by James E. Fargo, FSA Scot

On King Malcolm Canmore’s death, along with his eldest son Edward, at the battle of Alnwick in November 1093 the succession to the throne was thrown into the normal contention between rival claimants. Queen Margaret died three days later. Canmore’s third eldest son from his second marriage, Ethelred, had been made the abbot of Dunkeld to keep this powerful position in the family and was thus not eligible to inherit the throne. Under the laws of primogenitor on one side was Malcolm’s fourth son Edgar from the second marriage. On the other side under the celtic system of tanistry was Malcolm’s brother, Donald Ban. Donald attacked Edinburgh castle and claimed the vacant throne as King Donald III. The remaining four sons from Malcolm’s second marriage (Ethelred, Edgar, Alexander and David) fled to the English Court of King William Rufus. The third claimant to the throne was Duncan, Canmore’s eldest son by his first wife. With military support from England, King Donald was ousted and Duncan was crowned as King Duncan II in May 1094. Six months later, Duncan was murdered and Donald III again reigned. During his short reign, Duncan II gave a charter to the monks of St. Cuthbert that was witnessed by his brother Malcolm and his half brother Edgar.

After Duncan’s death, William Rufus of England preferred to see Edgar on the throne and again intervened. In 1097 Edgar arrived in Scotland backed by another English army and Donald III and his co-ruler and nephew Edmund (Edgar’s older brother) were defeated. Edmund was passed over for betraying his brothers and was allowed to become a monk, but Donald was blinded and imprisoned until his death in 1099.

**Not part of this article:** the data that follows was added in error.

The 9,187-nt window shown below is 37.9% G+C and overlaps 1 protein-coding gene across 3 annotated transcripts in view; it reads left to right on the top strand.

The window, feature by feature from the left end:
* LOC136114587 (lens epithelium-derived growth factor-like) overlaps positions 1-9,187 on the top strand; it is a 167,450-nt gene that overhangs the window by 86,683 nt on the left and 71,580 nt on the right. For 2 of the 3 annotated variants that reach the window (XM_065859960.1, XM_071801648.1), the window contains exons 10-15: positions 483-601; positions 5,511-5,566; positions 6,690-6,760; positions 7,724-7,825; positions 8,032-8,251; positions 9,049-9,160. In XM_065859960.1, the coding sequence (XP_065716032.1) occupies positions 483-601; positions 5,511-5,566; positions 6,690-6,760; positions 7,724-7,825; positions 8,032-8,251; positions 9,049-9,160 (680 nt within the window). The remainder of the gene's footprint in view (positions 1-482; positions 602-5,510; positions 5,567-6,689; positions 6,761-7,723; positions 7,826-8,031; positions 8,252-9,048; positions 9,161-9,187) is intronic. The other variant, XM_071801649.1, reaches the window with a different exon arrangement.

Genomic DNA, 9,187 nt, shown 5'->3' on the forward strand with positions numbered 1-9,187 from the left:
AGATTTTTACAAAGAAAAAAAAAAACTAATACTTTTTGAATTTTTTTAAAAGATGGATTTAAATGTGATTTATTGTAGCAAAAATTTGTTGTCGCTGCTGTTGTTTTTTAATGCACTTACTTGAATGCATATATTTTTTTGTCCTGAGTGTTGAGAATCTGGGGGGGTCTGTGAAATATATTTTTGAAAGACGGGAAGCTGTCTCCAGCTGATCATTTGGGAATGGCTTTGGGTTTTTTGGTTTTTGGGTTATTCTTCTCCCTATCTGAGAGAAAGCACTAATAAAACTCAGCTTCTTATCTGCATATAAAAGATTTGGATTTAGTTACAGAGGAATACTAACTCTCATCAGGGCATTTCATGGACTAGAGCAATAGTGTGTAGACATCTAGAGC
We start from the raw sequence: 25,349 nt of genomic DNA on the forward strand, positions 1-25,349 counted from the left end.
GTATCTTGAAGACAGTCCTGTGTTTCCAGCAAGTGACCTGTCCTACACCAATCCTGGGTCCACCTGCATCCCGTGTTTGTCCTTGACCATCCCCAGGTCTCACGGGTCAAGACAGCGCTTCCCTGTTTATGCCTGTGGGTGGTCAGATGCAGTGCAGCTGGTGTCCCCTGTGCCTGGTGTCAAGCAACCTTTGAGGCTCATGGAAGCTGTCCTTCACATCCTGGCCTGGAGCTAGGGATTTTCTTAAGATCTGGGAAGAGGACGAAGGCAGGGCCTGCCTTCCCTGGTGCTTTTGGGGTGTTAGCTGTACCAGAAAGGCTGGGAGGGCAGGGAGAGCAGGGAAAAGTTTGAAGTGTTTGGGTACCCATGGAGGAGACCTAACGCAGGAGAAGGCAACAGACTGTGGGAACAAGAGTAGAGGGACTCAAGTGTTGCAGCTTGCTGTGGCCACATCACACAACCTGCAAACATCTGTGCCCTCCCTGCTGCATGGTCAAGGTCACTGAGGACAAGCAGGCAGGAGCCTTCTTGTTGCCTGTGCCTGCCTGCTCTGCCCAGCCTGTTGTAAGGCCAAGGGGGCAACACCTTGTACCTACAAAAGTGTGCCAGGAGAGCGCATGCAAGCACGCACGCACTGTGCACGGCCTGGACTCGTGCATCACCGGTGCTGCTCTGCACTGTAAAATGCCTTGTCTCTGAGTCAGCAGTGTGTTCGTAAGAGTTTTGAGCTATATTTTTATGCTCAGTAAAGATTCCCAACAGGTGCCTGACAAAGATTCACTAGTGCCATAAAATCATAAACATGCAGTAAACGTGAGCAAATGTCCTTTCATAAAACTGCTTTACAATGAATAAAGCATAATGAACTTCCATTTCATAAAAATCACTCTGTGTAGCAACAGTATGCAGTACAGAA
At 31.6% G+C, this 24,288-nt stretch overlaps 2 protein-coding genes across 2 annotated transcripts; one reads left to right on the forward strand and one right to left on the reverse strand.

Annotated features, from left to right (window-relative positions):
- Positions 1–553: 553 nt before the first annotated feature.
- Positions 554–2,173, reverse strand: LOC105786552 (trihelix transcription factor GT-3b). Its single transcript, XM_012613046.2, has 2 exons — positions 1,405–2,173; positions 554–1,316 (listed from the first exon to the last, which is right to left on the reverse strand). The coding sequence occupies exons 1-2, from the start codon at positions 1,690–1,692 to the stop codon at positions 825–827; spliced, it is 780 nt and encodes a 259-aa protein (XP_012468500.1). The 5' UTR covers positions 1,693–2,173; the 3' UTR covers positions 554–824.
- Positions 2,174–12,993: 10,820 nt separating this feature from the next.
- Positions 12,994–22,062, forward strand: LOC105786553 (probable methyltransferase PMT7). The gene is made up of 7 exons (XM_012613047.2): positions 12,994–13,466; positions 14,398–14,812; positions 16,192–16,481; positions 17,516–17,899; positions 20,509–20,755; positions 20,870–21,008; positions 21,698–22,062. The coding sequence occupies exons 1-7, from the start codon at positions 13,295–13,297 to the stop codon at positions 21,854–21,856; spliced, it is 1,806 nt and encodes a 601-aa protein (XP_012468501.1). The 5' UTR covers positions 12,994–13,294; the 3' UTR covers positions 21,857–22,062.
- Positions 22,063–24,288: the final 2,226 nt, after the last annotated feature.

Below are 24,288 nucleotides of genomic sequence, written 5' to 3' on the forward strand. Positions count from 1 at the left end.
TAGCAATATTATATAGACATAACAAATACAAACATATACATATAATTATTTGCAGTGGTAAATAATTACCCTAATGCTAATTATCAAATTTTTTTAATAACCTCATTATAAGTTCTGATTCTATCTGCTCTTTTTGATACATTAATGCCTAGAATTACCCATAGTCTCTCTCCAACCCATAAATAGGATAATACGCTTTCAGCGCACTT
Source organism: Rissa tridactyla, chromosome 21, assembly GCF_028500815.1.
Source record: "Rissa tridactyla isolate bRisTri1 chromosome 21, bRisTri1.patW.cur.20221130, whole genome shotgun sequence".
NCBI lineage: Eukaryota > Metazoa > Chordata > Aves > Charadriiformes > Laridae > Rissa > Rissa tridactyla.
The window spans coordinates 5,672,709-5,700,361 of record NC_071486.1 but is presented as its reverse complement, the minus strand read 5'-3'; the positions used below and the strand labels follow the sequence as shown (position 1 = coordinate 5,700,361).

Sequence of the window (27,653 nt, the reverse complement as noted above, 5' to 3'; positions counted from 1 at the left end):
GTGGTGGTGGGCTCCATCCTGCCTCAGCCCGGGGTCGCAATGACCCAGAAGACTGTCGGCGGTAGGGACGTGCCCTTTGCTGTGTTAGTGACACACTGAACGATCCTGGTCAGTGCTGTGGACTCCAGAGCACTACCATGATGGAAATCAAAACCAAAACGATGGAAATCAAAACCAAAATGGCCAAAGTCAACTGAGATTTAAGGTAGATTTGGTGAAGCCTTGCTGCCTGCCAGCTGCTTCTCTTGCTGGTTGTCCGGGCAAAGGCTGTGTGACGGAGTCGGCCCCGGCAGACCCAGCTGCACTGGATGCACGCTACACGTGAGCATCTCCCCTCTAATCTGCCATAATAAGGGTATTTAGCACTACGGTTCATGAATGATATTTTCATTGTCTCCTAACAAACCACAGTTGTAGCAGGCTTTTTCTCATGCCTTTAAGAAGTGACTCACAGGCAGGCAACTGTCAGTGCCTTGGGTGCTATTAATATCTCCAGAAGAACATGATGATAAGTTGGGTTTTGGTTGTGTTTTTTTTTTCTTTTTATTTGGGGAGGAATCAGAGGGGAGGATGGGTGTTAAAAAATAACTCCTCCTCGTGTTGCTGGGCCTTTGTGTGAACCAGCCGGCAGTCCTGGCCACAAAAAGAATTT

As part of the ‘Normanization’ of the kingdom, Edgar converted the semi-independent Pictish kingdoms into earldoms under the feudal system. The mormaers became earls with charters for their former kingdoms. King Edgar created the new earldom of Atholl in 1115 and bestowed it upon Madach, the son of his uncle Melmare, youngest brother of his father. On Earl Madach’s death, without a suitable heir, his lands and honors were given by King David I in 1152 to his cousin Malcolm. This Malcolm (second celtic earl of Atholl) was the son of King Duncan II’s younger brother Malcolm from Canmore’s first marriage. The descendants of this Malcolm from Canmore’s first marriage were excluded from the throne in favor of Saint Margaret’s sons but retained the earldom of Atholl.

Bingham, Caroline, "Kings and Queens of Scotland", New York, 1976, pp. 18-20,150.
Fittis, Robert Scott, "Recreations of an Antiquary in Perthshire History and Genealogy", Perth, 1818, pp. 232-233.
Hanley, Cliff, "History of Scotland’, London, 1986, pp. 18-19.
Paton, Sir Noel, "The Descendants of Conan of Glenerochie", privately printed, 1873, p. 3.